Karnataka: Bible thumping row

EducationWorld May 2022 | Education News Magazine
-Reshma Ravishanker (Bengaluru)

With state legislative assembly elections less than a year away, rank and file activists of the BJP — even if not the top brass of the party — are targeting Muslim and Christian minorities in Karnataka (pop.65 million), widely acknowledged as the BJP’s gateway into peninsular India. Plainly the objective of the BJP is to consolidate the dominant Hindu community vote behind the ruling party.

In January, even as children returned to school after the prolonged pandemic lockdown, some hindutva fringe groups created a prickly controversy over Muslim girl children wearing the hijab (headscarves) in classrooms. And most recently, another controversy involving a Christian minority education institution has made headlines in the media.

On April 21, Mohan Gowda, a spokesperson of the Hindu Janajagruti Samiti, tweeted that Clarence High School, Bengaluru, a vintage CISCE-affiliated primary secondary school (estb.1914), is “forcing” parents to sign a declaration to the effect that they have no objection to their children “carrying” the Bible and attending scripture classes. Citing an extract from the school’s admission application form, Gowda tweeted: “You affirm that your child will attend classes including morning assembly, scripture classes and clubs for his/her own moral and spiritual welfare and will not object to carrying the Bible and hymn books during his/her stay at Clarence High School.”

Soon after, Hindu fringe groups accused the Clarence school management of “attempts to convert students to Christianity” and imposing scripture classes/Bible upon Hindu children. Unsurprisingly, the BJP state government, which according to the opposition has orchestrated this new anti-minorities campaign, issued a show cause notice (April 26) to the school to clarify whether learning the scriptures is mandatory for all students. A day earlier, April 25, the National Commission for Protection of Child Rights wrote to the District Commissioner of Bengaluru Urban demanding an enquiry into a “complaint” that Clarence High is imposing Christian religious views on minor children by making it mandatory for them to study the Bible.

“This is against the Karnataka Education Act, 1983. Under the Act, no school should have religious books in its academic curriculum. The department has sent a notice to the school and will wait for its response. The DDPI and BEO are already checking the facts and we will take action after receiving their response,” said B.C. Nagesh, education minister of Karnataka, addressing the media.

Reacting, Clarence High School principal Jerry George Mathew says the school is being dragged into “petty politics”. According to Mathew, as a Christian minority education institution, the school has a right to draw from the scriptures to teach “moral values” to students. The school’s alumni were also quick to take to social media platforms to support the management, and accused the BJP government of raking up a non-issue and “communalising it”. Since its establishment in 1914 by British missionaries Alfred and Walter Redwood, Bible teaching has been mandatory in the school.

“The school is being targeted over a non-issue. Clarence has a tradition of drawing from the Bible to inculcate moral values. Three generations of my family have studied at Clarence High and haven’t converted to Christianity. In my own case, I have been greatly enriched by the study of the Bible and Hindu scriptures. If there is any objection to this admission condition, it has to be resolved between parents and the school management. The government has no role in it,” says Nooraine Fazal, co-founder and CEO of the top-ranked Inventure Academy, Bengaluru and alumna of Clarence High.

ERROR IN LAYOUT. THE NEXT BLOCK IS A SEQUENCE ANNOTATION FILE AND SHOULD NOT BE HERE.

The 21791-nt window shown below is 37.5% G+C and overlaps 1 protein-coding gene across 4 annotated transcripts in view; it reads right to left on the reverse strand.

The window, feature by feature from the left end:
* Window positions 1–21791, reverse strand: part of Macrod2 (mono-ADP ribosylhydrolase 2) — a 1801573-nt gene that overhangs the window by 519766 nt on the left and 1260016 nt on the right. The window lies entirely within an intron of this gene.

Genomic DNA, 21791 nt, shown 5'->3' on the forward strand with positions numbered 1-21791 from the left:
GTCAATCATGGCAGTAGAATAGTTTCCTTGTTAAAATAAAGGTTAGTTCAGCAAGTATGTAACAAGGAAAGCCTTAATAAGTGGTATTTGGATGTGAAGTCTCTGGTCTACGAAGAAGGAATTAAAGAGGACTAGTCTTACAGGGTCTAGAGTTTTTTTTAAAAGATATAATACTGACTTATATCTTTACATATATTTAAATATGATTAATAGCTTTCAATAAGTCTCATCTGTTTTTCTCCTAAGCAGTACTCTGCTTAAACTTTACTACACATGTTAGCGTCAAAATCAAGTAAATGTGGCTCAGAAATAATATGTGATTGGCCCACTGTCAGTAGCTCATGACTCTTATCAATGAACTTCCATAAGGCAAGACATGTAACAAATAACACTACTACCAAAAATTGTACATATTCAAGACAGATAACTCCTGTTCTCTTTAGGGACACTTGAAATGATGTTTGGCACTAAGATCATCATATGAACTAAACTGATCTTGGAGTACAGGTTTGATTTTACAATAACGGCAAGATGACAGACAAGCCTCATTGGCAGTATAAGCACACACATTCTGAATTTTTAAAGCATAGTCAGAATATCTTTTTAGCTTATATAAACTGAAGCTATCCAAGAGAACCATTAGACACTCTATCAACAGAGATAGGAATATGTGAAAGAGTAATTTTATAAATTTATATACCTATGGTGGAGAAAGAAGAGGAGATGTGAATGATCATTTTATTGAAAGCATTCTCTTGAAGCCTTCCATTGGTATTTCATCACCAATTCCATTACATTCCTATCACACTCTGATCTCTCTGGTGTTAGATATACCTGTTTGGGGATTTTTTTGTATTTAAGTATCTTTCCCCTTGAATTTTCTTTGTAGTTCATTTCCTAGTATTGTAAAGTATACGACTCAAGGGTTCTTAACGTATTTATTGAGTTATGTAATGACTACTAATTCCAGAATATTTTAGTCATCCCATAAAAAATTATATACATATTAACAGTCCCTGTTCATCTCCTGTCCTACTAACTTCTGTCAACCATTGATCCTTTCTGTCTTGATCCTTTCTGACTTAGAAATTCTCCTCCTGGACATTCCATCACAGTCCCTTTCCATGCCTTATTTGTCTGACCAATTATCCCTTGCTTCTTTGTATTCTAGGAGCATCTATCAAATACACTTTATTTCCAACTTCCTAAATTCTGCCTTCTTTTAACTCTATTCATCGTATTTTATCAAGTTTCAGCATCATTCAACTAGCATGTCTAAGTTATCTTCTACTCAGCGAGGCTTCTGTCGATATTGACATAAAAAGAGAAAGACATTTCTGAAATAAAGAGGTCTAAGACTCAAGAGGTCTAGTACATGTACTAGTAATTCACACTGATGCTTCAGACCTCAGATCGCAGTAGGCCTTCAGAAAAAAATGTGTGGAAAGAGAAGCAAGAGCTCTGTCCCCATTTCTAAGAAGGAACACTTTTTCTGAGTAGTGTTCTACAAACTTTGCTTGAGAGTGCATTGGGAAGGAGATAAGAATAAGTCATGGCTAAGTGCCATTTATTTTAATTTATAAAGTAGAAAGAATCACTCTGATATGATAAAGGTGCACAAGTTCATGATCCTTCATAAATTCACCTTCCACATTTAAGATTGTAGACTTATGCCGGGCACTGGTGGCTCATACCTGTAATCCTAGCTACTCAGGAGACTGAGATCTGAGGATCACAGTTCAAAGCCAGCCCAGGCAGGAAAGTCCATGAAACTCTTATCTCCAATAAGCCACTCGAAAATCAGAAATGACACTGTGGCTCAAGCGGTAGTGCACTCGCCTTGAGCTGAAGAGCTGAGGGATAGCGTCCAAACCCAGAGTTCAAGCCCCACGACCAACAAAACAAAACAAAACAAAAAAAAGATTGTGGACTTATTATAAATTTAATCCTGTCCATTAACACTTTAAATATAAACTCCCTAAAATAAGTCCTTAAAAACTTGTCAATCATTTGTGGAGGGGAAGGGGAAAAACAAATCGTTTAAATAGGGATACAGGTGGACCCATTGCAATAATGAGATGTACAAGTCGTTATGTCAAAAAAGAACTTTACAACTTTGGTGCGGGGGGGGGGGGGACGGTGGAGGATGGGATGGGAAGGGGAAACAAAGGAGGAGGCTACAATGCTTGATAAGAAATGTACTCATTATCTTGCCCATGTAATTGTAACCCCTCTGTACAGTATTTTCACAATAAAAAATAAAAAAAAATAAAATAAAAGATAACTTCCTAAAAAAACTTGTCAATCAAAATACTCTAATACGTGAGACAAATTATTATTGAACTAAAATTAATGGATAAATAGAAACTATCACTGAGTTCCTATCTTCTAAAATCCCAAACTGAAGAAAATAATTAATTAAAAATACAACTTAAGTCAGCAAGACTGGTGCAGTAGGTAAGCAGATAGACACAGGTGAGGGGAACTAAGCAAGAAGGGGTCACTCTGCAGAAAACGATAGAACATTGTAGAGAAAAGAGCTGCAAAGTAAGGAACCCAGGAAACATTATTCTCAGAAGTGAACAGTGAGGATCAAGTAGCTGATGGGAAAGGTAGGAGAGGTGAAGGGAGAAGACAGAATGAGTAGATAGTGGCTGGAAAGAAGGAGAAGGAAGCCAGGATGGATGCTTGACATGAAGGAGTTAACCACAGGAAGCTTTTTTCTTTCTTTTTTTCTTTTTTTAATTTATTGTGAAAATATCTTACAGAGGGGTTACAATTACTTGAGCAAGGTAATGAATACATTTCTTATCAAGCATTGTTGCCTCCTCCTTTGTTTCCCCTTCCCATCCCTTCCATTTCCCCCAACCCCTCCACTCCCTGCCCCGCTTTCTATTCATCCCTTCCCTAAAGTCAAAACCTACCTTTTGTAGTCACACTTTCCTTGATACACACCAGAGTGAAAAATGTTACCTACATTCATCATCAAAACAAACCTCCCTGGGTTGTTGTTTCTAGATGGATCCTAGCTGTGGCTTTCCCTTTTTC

The garden city’s academic community is almost unanimous that sudden objection to a 100-year-old practice of this Christian minority school is politically motivated. Since the BJP government assumed office in 2019 by engineering mass defections, the state has been experiencing a slow spread of religious antagonism and identity politics. During the past six months, the state’s 8 million-strong Muslim minority community has repeatedly been persecuted.

Muslim girls are prevented from wearing the hijab in classrooms; hindutva groups have called for a ban on halal meat prescribed by the Quran, and a ban on electronic loudspeakers in mosques used for several decades to call Muslims to prayer (azan). The Clarence High controversy is widely being interpreted as part of a larger agenda of the BJP government to demonise the Muslim and Christian minorities to consolidate the Hindu vote in the run-up for the assembly elections next summer.

To ensure that minority education institutions are not sitting ducks for rabble-rousing politicians, Divya Balagopal, an alumna of the top-ranked National Law School University of India, Bengaluru, and currently a senior partner at Mundkur Law Partners, Bengaluru, advises caution. “Admittedly under Article 30 (1) of the Constitution, all minorities have the fundamental right to establish and administer education institutions of their choice. But all rights are subject to reasonable restrictions in the larger public interest. The Clarence school management should make it clear in its admission form that it is a Christian minority school in which ethics and moral values drawn from the scriptures will be taught. However, Bible and scripture classes should be optional,” says Balagopal.

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